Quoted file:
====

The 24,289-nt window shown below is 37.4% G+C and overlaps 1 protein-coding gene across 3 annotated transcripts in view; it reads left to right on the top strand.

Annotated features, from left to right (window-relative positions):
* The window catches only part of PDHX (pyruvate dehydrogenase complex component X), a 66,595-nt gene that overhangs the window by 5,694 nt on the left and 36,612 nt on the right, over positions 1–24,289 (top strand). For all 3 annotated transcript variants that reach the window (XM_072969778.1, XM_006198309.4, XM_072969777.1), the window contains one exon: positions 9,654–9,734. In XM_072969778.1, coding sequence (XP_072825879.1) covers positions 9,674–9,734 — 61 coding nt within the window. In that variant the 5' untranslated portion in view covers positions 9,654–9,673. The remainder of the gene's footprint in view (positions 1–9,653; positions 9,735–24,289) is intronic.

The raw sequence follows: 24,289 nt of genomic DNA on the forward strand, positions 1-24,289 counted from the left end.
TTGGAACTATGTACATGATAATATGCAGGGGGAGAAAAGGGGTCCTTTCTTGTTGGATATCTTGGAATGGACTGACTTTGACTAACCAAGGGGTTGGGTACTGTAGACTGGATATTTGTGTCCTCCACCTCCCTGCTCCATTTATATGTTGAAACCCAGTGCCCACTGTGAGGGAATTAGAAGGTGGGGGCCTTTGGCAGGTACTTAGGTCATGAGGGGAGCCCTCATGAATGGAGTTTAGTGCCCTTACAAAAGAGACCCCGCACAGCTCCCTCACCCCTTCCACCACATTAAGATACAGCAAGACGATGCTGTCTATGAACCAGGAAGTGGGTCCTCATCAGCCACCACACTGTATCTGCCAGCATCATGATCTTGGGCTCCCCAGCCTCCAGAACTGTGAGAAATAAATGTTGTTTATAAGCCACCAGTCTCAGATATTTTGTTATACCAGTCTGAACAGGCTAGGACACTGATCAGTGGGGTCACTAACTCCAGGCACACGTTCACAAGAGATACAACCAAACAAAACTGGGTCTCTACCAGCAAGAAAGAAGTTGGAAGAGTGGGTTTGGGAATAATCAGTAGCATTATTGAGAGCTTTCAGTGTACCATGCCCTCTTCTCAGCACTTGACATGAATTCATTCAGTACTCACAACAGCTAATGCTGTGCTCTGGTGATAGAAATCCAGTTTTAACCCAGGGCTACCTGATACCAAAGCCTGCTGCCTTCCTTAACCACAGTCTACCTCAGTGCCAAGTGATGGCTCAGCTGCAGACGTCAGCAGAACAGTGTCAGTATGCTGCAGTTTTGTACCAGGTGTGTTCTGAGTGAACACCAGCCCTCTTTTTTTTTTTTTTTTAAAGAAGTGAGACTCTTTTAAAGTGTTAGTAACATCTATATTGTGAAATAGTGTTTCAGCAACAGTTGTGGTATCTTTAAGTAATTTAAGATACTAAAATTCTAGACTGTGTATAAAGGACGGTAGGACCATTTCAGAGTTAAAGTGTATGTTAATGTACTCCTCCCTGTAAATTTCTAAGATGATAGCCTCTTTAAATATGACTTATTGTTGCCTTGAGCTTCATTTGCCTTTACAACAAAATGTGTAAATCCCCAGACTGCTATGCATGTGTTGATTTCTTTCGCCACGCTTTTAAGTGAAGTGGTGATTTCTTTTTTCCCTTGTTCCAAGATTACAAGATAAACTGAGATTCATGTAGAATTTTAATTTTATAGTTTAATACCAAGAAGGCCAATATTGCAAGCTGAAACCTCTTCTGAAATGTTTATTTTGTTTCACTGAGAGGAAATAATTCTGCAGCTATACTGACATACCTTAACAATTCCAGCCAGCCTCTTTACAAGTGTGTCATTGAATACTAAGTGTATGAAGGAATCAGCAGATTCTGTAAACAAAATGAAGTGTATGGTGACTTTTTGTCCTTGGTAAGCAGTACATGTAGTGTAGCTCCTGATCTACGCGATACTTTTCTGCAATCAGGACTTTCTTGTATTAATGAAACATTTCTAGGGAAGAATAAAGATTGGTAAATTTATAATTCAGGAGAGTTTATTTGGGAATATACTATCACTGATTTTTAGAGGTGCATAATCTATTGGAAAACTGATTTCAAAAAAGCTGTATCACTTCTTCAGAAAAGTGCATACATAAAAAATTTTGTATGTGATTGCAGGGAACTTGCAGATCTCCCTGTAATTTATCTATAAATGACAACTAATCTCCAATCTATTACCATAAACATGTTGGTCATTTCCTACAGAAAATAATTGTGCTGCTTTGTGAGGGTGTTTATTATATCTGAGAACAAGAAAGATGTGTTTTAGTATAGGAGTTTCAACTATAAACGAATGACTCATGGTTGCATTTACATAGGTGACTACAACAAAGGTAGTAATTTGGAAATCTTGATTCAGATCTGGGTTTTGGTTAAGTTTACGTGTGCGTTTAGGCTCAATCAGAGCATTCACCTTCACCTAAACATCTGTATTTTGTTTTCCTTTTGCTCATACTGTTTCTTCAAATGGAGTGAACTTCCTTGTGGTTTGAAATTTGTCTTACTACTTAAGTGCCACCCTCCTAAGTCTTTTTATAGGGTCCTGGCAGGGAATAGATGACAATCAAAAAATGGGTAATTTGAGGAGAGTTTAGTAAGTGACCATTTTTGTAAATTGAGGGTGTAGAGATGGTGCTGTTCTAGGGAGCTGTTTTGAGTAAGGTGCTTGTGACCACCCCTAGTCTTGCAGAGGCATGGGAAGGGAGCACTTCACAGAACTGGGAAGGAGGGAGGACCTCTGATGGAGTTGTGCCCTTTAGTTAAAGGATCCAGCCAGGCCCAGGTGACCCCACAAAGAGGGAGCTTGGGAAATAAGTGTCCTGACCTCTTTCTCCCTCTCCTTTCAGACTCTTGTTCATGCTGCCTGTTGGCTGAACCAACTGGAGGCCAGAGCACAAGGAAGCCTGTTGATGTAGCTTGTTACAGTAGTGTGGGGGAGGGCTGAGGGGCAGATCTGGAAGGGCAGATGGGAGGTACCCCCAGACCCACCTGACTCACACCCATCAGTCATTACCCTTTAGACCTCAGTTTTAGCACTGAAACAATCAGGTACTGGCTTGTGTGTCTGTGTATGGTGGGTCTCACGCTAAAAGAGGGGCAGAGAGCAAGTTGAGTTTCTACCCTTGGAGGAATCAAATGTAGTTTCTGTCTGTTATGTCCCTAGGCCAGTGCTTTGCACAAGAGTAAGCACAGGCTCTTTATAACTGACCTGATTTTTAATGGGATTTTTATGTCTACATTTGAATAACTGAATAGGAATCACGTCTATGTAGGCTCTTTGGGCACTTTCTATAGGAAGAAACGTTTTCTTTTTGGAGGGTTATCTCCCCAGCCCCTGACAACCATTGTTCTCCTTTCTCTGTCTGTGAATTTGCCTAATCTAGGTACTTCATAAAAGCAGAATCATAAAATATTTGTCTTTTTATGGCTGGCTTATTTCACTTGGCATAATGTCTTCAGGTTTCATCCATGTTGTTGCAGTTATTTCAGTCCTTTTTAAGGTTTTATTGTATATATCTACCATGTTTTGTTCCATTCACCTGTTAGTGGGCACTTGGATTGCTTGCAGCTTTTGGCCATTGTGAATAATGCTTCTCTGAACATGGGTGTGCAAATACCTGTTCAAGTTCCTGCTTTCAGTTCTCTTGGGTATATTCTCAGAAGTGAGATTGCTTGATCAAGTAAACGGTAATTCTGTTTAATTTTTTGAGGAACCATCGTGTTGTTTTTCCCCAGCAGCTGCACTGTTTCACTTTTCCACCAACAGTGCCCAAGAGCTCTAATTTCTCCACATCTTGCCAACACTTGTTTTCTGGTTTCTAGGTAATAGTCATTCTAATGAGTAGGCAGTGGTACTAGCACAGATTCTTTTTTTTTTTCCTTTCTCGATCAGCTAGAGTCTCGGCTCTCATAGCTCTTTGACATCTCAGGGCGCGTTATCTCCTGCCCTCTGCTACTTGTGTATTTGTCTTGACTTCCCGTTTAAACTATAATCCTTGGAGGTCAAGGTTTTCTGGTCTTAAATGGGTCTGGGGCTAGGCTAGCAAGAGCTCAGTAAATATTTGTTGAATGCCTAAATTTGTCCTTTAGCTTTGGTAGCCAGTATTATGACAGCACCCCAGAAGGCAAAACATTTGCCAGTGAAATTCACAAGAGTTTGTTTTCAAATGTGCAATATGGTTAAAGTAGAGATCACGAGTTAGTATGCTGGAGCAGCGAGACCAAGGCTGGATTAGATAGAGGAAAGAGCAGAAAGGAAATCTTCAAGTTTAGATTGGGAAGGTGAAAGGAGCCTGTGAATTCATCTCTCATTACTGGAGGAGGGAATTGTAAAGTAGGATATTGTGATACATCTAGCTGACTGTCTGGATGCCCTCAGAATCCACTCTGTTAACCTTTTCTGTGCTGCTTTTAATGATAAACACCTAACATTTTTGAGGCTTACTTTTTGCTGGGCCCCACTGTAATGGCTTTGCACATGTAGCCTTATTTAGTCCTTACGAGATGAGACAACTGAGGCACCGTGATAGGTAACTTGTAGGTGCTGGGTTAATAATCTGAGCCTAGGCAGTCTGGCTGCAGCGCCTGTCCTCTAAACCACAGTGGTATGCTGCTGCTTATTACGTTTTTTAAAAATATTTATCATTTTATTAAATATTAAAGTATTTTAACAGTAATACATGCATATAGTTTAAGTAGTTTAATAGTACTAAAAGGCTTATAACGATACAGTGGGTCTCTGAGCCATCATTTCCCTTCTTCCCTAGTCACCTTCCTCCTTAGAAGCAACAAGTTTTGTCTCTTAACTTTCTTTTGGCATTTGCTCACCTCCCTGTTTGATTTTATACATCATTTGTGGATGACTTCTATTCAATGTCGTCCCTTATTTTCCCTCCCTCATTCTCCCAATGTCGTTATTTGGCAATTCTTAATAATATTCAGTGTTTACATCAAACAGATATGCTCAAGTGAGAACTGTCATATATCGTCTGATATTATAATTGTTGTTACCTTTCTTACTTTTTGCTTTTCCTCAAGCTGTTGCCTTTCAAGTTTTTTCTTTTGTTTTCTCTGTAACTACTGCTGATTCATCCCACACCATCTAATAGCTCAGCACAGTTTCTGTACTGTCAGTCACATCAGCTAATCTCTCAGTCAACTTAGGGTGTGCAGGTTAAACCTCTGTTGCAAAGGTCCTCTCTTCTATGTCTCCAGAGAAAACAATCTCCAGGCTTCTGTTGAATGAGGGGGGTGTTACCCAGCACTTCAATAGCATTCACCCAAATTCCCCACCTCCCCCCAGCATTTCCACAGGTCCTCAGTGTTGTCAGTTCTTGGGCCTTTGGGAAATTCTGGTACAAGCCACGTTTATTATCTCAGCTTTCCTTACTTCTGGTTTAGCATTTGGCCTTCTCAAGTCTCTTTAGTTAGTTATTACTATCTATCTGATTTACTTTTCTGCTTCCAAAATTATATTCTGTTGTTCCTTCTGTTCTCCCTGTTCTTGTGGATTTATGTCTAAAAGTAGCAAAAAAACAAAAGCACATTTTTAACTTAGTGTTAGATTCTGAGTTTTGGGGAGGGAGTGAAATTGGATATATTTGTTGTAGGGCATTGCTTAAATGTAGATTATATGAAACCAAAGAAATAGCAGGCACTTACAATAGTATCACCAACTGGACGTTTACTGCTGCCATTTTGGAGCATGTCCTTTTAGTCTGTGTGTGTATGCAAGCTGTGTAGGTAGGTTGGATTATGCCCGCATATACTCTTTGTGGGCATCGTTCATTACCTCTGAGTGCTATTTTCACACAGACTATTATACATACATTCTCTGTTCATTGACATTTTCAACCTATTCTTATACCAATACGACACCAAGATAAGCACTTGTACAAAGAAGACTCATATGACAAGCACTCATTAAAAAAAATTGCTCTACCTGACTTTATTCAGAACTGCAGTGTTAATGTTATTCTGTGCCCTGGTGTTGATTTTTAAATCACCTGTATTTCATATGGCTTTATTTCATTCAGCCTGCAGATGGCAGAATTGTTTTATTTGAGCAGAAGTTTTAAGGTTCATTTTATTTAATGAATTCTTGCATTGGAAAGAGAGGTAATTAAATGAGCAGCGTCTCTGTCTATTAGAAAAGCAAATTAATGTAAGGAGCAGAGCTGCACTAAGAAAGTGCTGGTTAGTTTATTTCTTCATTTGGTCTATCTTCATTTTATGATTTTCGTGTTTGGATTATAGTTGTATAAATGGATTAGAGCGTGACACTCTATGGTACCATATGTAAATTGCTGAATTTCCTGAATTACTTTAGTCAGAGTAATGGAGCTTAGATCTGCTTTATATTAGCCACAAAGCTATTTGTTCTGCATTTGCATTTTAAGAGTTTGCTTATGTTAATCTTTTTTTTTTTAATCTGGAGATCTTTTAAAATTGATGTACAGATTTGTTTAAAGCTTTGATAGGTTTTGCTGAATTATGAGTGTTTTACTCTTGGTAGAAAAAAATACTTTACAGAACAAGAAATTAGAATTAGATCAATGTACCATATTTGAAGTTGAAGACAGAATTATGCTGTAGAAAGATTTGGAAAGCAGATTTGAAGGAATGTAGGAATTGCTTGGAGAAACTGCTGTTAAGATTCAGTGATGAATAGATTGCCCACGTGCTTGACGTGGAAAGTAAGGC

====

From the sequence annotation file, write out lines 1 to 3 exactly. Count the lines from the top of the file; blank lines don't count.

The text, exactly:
The 24,289-nt window shown below is 37.4% G+C and overlaps 1 protein-coding gene across 3 annotated transcripts in view; it reads left to right on the top strand.

Annotated features, from left to right (window-relative positions):
* The window catches only part of PDHX (pyruvate dehydrogenase complex component X), a 66,595-nt gene that overhangs the window by 5,694 nt on the left and 36,612 nt on the right, over positions 1–24,289 (top strand). For all 3 annotated transcript variants that reach the window (XM_072969778.1, XM_006198309.4, XM_072969777.1), the window contains one exon: positions 9,654–9,734. In XM_072969778.1, coding sequence (XP_072825879.1) covers positions 9,674–9,734 — 61 coding nt within the window. In that variant the 5' untranslated portion in view covers positions 9,654–9,673. The remainder of the gene's footprint in view (positions 1–9,653; positions 9,735–24,289) is intronic.